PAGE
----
Many schools for poor children are dreadful. But this has nothing to do with scripted instruction in reading – it’s the only thing with hard evidence behind it showing its effectiveness (see here for information on Project Follow Through).

Never mind that the public has been misled about the state of American education for decades, and has been misled about the need for high-skill jobs, and have been misled about the tests themselves, and about how students and NCLB are doing (Increases in NAEP scores came almost entirely before NCLB kicked in). We're tired of the politicians and CEOs misleading Americans about education (I assume they just don't know any better), and we researchers are finally speaking up.

Again, this comes back to our respective views of the reason for public education. I would argue that citizens (represented by politicians) and businesspeople are the ones who are paying for the system, and who are doing so for a reason: to give children the tools they need to succeed in life. Clearly, those people believe that changing workforce requirements and global competition mean that our children will graduate into a very different world than existed in times past, and that our current education practices are not providing them with the tools they need to live successfully in that world. I think it’s perfectly reasonable for these people to insist that education change accordingly.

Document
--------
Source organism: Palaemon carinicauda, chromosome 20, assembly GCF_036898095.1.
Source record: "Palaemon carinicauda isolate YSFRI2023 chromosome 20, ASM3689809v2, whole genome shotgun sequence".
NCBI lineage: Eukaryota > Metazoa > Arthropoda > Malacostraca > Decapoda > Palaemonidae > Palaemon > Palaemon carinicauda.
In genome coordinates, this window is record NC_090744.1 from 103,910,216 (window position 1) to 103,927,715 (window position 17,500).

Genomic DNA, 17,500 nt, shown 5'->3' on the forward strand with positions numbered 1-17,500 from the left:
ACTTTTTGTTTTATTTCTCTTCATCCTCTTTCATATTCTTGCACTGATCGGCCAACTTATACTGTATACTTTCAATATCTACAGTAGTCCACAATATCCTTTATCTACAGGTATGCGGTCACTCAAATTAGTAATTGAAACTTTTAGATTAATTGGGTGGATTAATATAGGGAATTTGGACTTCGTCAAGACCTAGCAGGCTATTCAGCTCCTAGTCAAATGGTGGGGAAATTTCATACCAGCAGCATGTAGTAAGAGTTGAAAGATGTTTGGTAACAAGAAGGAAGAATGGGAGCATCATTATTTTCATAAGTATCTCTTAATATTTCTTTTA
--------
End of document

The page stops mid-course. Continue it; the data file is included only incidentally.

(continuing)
And a minor point: NAEP scores have been stagnant for decades. See here for results in math, reading, and science between 1971 and 2004. Pay particular attention to the scores for 17 year olds - the people just about to graduate.

If America's teachers weren't afraid of losing their jobs for speaking up, NCLB would have been dropped like a bad habit two years ago--because teachers would be telling everyone just what is going on.

I require teachers to learn about content standards, and the deepest irony of all is that teacher are not supposed to focus on some of the very sensible outcomes that have been dreamed up by the business community (What we look for in new workers) because they are not in the content standards-because they are hard to quantify on tests.

America is the drunk looking for the keys to its educational future under the streetlamp of high stakes testing, but that's not where the keys are.

And no, I'm not some left-wing nut. The U.S. flag is waving out front right now, I attend church every Sunday, and yes, I teach Sunday School.